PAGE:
Giving Birth While Shackled to a Bed | Sojourners

Giving Birth While Shackled to a Bed

The United States has the highest female incarceration rate in the world. What does that mean for mothers in prison?
The image shows the pregnant belly of a woman in prison, wearing an orange uniform. She is black.
A pregnant inmate at Western Massachusetts Regional Women’s Correctional Center in Chicopee, Mass., poses for a portrait in the facility’s visiting area in 2014. / Dina Rudick / The Boston Globe via Getty Images

KADIJA CLIFTON LEARNED she was pregnant with her second child while being booked at a Maryland county jail. She had no idea that she was expecting. She was halfway through her pregnancy before she got her first ultrasound. On that day, two armed sheriffs escorted her to the medical facility with her wrists cuffed in front of her belly. A female correctional officer sat in the corner of the room while she was being examined. Clifton felt she had no privacy — “it was invasive and not fun at all.”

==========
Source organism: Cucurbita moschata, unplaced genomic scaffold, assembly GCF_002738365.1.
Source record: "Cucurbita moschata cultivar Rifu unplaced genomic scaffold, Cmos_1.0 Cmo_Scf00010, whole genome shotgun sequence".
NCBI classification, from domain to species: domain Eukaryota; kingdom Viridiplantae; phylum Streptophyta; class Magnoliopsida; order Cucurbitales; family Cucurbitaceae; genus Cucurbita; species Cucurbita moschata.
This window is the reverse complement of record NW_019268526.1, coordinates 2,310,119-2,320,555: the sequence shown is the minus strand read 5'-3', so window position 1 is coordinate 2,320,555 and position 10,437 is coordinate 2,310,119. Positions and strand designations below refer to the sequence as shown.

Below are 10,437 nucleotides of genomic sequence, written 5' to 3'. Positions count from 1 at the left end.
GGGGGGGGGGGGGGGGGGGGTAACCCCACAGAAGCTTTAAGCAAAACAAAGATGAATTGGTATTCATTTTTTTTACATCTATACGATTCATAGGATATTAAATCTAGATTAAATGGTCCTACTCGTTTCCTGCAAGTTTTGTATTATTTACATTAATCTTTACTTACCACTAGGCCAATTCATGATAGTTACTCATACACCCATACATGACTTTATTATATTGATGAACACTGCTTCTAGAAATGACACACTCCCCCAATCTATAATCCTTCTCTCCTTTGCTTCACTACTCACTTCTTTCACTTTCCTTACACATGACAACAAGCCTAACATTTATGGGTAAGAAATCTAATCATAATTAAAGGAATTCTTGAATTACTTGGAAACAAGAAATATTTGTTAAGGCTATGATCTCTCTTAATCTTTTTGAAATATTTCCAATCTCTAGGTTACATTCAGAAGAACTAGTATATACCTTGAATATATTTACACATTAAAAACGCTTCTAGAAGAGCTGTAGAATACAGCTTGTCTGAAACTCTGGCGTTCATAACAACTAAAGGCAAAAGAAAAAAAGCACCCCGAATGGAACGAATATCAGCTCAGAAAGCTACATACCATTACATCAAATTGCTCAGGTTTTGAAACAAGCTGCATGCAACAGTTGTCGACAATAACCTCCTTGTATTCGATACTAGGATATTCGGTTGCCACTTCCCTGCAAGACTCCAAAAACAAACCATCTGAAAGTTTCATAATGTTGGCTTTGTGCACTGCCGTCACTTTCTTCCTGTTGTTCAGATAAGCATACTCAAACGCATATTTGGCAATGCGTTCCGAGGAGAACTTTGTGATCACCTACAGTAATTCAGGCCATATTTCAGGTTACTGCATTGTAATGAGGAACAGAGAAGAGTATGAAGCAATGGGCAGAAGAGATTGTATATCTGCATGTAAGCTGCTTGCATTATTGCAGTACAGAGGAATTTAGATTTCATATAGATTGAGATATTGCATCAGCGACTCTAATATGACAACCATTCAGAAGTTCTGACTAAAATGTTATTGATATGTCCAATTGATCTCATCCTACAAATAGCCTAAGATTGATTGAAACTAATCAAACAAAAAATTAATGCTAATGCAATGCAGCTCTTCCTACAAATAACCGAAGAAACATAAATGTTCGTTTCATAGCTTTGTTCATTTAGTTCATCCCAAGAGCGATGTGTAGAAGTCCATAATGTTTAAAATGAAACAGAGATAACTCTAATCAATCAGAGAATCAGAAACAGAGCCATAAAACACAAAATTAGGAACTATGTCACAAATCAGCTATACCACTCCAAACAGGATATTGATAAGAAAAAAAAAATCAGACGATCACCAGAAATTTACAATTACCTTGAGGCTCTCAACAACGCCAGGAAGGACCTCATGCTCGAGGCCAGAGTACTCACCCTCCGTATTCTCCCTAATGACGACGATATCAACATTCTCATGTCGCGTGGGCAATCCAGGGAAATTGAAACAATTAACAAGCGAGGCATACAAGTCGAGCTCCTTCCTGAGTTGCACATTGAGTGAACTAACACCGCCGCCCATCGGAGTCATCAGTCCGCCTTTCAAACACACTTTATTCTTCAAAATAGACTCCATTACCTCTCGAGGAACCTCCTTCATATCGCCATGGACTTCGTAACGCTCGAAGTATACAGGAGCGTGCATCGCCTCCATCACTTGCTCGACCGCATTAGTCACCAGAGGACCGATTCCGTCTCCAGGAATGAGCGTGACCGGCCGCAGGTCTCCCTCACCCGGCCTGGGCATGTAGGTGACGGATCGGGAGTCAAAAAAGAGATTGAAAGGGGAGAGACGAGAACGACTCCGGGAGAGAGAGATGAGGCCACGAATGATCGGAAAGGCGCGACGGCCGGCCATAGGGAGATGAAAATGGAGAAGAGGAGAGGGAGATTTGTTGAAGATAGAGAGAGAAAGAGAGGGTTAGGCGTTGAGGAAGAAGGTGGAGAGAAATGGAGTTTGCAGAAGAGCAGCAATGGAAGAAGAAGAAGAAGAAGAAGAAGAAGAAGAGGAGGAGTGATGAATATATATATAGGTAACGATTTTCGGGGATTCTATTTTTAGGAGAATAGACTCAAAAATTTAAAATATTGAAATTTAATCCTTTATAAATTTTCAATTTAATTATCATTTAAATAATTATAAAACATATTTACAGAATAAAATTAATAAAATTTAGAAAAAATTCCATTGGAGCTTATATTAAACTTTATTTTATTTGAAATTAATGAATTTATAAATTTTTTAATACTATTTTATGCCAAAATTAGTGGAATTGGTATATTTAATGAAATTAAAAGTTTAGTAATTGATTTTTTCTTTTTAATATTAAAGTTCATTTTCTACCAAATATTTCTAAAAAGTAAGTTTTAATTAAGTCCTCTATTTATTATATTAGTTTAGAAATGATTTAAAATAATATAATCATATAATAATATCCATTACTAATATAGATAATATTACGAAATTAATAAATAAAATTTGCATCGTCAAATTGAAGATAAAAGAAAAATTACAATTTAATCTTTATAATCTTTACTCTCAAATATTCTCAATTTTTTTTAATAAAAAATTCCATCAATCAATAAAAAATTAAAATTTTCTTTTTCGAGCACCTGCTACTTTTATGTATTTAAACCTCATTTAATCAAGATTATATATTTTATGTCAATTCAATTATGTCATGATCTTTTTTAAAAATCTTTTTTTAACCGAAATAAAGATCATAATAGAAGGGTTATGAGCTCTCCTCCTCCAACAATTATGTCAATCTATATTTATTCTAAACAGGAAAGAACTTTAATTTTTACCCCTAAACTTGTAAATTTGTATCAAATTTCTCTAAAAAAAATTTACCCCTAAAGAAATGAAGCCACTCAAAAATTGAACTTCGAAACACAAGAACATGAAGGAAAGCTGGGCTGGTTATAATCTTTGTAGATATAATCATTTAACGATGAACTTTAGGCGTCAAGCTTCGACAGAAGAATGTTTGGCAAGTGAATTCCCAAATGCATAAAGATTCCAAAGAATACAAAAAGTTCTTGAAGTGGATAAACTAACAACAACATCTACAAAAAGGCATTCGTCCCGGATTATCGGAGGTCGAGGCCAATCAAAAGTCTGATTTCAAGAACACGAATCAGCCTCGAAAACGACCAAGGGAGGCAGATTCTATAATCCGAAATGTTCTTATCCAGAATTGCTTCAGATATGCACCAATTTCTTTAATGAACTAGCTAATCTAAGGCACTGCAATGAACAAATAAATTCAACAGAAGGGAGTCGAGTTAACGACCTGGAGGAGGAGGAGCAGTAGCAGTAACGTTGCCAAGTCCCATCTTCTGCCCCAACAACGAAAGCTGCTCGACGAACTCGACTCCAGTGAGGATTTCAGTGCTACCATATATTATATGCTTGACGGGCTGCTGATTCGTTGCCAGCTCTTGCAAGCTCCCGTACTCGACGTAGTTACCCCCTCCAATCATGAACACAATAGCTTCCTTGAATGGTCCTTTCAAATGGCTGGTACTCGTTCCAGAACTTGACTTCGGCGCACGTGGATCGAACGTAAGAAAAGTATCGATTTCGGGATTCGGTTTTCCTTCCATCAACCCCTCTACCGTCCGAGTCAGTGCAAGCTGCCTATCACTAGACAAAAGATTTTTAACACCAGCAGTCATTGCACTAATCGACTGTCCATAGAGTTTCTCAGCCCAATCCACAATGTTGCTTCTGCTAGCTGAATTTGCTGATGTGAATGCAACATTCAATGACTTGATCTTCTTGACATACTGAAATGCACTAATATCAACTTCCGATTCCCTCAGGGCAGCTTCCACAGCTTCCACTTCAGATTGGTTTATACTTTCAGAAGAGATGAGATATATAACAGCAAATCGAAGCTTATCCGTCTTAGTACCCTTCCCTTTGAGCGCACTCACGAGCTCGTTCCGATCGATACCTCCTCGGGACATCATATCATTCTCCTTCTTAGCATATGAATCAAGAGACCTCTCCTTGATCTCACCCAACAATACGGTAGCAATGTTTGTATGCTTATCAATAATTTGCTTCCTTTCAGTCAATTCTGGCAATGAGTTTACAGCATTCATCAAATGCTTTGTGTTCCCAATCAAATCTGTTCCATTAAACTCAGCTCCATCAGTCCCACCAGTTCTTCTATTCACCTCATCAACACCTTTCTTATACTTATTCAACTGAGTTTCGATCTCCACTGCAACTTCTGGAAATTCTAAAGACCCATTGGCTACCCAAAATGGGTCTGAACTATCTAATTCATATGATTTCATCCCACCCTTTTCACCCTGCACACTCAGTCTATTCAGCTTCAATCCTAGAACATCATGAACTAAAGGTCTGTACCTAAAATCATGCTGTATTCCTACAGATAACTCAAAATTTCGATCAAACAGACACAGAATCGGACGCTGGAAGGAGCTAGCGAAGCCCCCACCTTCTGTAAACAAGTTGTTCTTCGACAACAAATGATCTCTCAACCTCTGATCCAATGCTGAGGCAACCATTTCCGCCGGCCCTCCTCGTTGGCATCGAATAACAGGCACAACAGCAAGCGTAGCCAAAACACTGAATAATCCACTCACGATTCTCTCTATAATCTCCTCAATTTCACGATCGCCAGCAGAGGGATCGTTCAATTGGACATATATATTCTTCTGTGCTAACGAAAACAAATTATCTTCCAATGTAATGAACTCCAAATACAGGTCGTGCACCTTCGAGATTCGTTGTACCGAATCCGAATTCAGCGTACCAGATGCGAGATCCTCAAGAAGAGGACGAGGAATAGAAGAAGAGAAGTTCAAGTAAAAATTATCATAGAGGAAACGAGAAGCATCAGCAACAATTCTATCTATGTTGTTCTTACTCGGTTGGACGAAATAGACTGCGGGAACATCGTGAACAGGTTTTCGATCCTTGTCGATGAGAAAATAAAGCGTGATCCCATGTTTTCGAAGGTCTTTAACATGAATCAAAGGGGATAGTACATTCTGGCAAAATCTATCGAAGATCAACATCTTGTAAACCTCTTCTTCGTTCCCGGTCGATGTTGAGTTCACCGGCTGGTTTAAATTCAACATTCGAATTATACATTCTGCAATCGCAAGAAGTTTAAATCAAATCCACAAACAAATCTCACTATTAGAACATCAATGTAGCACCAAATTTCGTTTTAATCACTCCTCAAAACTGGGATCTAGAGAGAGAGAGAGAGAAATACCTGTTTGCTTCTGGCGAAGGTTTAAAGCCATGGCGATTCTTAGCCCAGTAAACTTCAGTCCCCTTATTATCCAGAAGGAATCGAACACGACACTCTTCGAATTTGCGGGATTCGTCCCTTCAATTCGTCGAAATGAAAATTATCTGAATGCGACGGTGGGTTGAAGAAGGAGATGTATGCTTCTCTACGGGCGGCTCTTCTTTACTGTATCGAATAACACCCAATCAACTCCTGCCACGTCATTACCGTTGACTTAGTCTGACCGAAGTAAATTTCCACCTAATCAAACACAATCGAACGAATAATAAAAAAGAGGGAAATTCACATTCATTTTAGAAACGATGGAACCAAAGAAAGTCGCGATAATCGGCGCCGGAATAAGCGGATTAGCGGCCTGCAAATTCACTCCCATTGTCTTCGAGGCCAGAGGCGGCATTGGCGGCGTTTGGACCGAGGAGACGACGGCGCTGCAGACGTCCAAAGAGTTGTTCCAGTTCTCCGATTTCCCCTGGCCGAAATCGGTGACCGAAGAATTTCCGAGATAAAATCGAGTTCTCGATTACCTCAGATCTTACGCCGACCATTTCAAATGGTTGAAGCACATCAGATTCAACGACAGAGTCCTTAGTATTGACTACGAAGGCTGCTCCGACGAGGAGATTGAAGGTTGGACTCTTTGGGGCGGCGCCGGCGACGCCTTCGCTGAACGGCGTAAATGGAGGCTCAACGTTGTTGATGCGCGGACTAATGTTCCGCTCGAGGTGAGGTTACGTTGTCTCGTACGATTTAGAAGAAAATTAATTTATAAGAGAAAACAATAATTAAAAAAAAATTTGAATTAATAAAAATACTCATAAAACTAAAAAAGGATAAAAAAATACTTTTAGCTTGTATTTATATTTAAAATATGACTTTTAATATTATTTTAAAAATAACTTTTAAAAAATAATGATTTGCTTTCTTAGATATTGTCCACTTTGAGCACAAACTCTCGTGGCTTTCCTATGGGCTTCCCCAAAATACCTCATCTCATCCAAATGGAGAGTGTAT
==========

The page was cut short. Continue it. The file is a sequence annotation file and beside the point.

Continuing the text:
Clifton, who has been out for several years and is raising her son with her parents’ support, recalls that she spent the rest of her pregnancy in the county jail worrying about the health of her unborn child. She was already anxious about leaving her then 5-year-old daughter to be raised by her ex. The news of the pregnancy made things even more complicated.

“During those months I remember simply wanting a comfortable place to sit, versus plastic chairs or stools with no back support. I was seriously pregnant,” says Clifton. “Then there was the food, or lack of it. You have a limited amount. You get three meals a day, and if you are pregnant, it is just not enough.” Luckily, by the time Clifton was due, she was able to pay the bail bond and was awaiting trial at home.

I first met Clifton at a graduation ceremony in Alexandria, Va., for Together We Bake, a workforce training program. Clifton shared her life story in front of a handmade collage while hugging her then-5-year-old son. She had completed a 10-week training, learning about food safety, business administration, job readiness, and other critical life skills. Two months later, she became a senior adviser to a podcast on reentry I was producing at the time. Clifton now works as a night supervisor in a facility that hosts at-risk LGBTQI+ youth. Her daughter, now 14, still lives with her dad, but she and Clifton speak regularly.

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